July 2020 | Rebecca Rego Barry

Sold: Mary Queen of Scots’ Prayer Book

Courtesy of Christie's

Yesterday, at Christie’s in London, a sixteenth-century prayer book that once belonged to the doomed Mary Queen of Scots sold for £311,250 ($400,000). The lavishly illuminated manuscript had been given to Mary by her great-aunt Louise de Bourbon, abbess and head of the Royal Abbey of Fontevraud from 1534 to 1575. An affectionate inscription in Mary’s hand, as well as her motto and monogram, adorn one of the book's endleaves.   

The buyer, so far, is anonymous. As noted by Christie’s, the prayer book is one of about fourteen with ties to the devout Catholic queen known. Almost all of them are held in museums or libraries, but none “boasts so personal an expression” as the one offered yesterday. (That may well be true, but the Mary Queen of Scots prayer book owned by the Huntington Library in California — another sumptuous illuminated manuscript, older and bound in silk velvet — is said to be the very one she carried to her beheading in 1587.)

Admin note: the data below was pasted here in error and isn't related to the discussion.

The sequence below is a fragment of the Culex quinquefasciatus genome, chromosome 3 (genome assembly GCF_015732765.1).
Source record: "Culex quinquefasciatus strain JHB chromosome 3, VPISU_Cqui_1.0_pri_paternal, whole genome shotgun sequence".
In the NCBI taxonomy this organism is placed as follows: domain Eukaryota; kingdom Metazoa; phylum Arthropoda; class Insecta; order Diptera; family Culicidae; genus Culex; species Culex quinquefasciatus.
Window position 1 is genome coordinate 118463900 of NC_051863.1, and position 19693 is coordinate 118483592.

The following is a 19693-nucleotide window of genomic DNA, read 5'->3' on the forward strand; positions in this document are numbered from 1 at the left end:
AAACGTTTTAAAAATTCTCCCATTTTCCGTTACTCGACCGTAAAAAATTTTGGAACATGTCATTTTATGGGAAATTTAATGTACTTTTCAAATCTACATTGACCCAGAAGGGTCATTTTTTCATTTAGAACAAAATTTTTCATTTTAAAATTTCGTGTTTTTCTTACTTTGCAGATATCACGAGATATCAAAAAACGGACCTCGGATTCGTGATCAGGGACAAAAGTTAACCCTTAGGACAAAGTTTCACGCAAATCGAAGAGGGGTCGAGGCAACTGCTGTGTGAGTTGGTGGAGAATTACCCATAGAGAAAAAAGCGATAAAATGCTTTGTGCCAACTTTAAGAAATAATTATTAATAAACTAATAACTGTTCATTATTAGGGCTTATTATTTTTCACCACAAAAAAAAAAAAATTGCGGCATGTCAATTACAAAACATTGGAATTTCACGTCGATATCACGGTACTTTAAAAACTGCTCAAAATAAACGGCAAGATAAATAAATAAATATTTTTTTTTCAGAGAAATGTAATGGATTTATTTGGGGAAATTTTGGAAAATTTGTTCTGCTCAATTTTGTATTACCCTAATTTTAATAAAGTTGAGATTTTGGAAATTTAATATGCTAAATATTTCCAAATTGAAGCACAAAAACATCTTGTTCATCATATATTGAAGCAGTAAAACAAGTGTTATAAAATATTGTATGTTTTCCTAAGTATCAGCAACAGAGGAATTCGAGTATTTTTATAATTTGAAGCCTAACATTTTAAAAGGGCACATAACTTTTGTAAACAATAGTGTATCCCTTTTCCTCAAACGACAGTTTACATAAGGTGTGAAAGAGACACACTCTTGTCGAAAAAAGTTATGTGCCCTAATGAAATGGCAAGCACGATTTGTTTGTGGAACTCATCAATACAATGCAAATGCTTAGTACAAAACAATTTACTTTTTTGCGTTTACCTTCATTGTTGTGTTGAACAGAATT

The queen’s book was, however, overshadowed by the sale of an illuminated almanac Book of Hours attributed to the Master of the Monypenny Breviary and made in Bourges c. 1490s, which, during the same auction, realized for £1,631,250 ($2.1 million). In a press release issued this morning, Clementine Sinclair, head of the Classic Art Evening sale, commented on the Book of Hours and a Renaissance portrait of a man holding a prayer book by a Burgundian Master, which also made £1,631,250. Both, she said, “far exceeded their pre-sale estimates, with each making four times its low estimate, underlining the demand for rare objects with remarkable provenance.”

With participation from twenty-two countries across five continents, the sale totaled $27 million.